The holidays are long gone, and the only thing that keeps you going is your daily mocha latte and the thought that one day, rumor has it, a season called spring will appear. But fear not! January brings its own delights (and we do mean delights, not just “things to get you through an annoying month.”) From popups to pastries, stick with us for ways to make the month fun, not just merely tolerable.
Civil rights activist Martin Luther King, Jr. was known for his non-violent approach to advancing civil rights; he was assassinated in 1968. Now in its 34th year, the largest event of its kind brings together artists, activists, and community leaders at the BAM Howard Gilman Opera House to celebrate the life of the famed civil rights leader. A combination of talks, music, an art exhibit, and more, the event is free and open to the public.
Until Jan 12
For starters, there’s the Winter Lantern Festival at Snug Harbor in Staten Island. If you still need easing away from the holiday lights and festivals, this is a good one to check out. More than 1,000 lanterns morph into incredible luminescent art and a variety of amazing shapes and figures, from plants to animals and mythical creatures. The exhibit includes eight acres of lights (!) plus interactive exhibits and live shows.
Next up, the New York Boat Show at the Javits Center is an annual tradition, with a surprising amount to offer both boat lovers and those who are just along for the ride - figuratively speaking. The show's main draw, of course, is dozens of boats for sale, from kayaks to yachts, but visitors will also find miniature boat building for kids, food and drink, including a Nathan's hot dog cart and a Boar’s Head sandwich station, and even a career day, about jobs in the marine industry. It’s one of the many annual things to do in New York in January that marine and sailing enthusiasts should look out for.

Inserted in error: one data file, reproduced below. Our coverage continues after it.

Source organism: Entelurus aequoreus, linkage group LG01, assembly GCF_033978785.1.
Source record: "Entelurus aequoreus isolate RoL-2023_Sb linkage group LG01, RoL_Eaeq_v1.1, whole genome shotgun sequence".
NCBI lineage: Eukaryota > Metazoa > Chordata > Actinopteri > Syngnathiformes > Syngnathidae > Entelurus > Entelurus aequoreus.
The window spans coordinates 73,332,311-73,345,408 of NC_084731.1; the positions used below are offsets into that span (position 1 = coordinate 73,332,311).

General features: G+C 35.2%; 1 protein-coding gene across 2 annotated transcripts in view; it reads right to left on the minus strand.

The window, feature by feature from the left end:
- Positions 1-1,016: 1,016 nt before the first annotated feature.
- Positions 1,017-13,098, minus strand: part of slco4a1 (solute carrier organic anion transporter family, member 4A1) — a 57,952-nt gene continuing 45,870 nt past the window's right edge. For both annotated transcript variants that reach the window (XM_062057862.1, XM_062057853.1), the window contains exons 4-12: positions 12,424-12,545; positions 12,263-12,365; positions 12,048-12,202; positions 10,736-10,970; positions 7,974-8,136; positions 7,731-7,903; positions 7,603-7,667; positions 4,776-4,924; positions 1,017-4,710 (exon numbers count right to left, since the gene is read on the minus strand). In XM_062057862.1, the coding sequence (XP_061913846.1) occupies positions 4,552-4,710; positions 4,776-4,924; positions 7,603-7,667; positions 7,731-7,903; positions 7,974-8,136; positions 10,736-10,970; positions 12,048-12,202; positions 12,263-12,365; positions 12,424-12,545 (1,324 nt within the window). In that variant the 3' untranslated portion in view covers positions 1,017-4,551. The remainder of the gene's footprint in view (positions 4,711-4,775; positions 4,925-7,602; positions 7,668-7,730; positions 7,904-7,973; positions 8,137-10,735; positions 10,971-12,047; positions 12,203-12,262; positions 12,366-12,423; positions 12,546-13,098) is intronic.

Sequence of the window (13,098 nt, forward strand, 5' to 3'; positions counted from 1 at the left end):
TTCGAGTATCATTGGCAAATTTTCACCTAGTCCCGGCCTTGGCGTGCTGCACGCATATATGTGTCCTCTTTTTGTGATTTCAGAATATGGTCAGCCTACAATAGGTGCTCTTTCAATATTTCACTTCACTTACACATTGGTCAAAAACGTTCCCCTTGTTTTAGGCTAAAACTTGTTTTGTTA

Until January 17
Over the course of nine nights, visitors to Winter Jazzfest are treated to jazz performances at a series of venues across the city, including, this year, ones in Brooklyn. One wristband gives visitors entry to any venue—as long as it isn’t full. Visitors will have the opportunity to see more than 100 performers, including drummer/bandleader/artist-in-residence Mark Guiliana, and Brazilian musician Seu Jorge.
Celebrate the start of the Year of the Rat, the first in the Chinese zodiac cycle, at the Queens Botanical Garden. The Lunar New Year celebration includes crafts, activities designed for the whole family, and a lucky plant sale. FYI, the plants are lucky, not the sale. Performances are also on the docket, and past events have had such offerings as a taekwondo demonstration and a dance performance. The 39-acre site may not be as well-known as the gardens in the Bronx or Brooklyn, but this is a good opportunity to explore it, even during the winter.
Have you ever wondered what New York seems like to a tomato? No, neither have we. And yet, we now have Tomatoland, a 4,000 square foot pop-up designed to educate visitors about the environment and excess consumption. Visitors are treated to such exhibits as Refrigerator World, which highlights our use of exceas packaging; Noodle Swing, where attendees can sit in a swing suspended from a giant fork and try on costumes; and a Ketchup Pool, which offers travel in a bottle-cap car to meet some green-tomato cousins. The exhibit also includes places perfect for photo ops as well as some interactivity.
If it’s January, it must be time for…bumper cars on ice! Yes, that’s a thing, and a good one. You can spin, twirl, and bump your way across the ice at the Bryant Park ice rink, and, starting January 24, you can also take a spin if you go there for the 10-day Frost Fest, a series of programs including live entertainment, an Igloo experience, and a silent disco.
January 21-February 9
If you love theater but not the prices, check out the winter version of Broadway Week; it actually lasts more than a week. This is the time to get two-for-one tickets to some of the most popular Broadway shows around, or ones you might not necessarily attend. You may even be able to snag tickets for shows like Book of Mormon and Chicago. Tickets go fast--so you shouold be, too.
Ever had the urge to visit a NYC rooftop bar in January? No? Well, now you will. A number of sky-high bars in New York are outfitted for winter weather, including Ophelia, which sits at the top of an art deco tower and will make you feel like you’re inside a snow globe. Grab some cocktail fare, like a truffle potato wedge or a French onion slider, and an actual cocktail. Then gaze at the amazing 360 city views and enjoy the feeling that you’re inside a jewelery box. Looking for other sky-high venues? Check one out here.
Looking for more ways to take advantage of the city this month? Check out The New York Pass.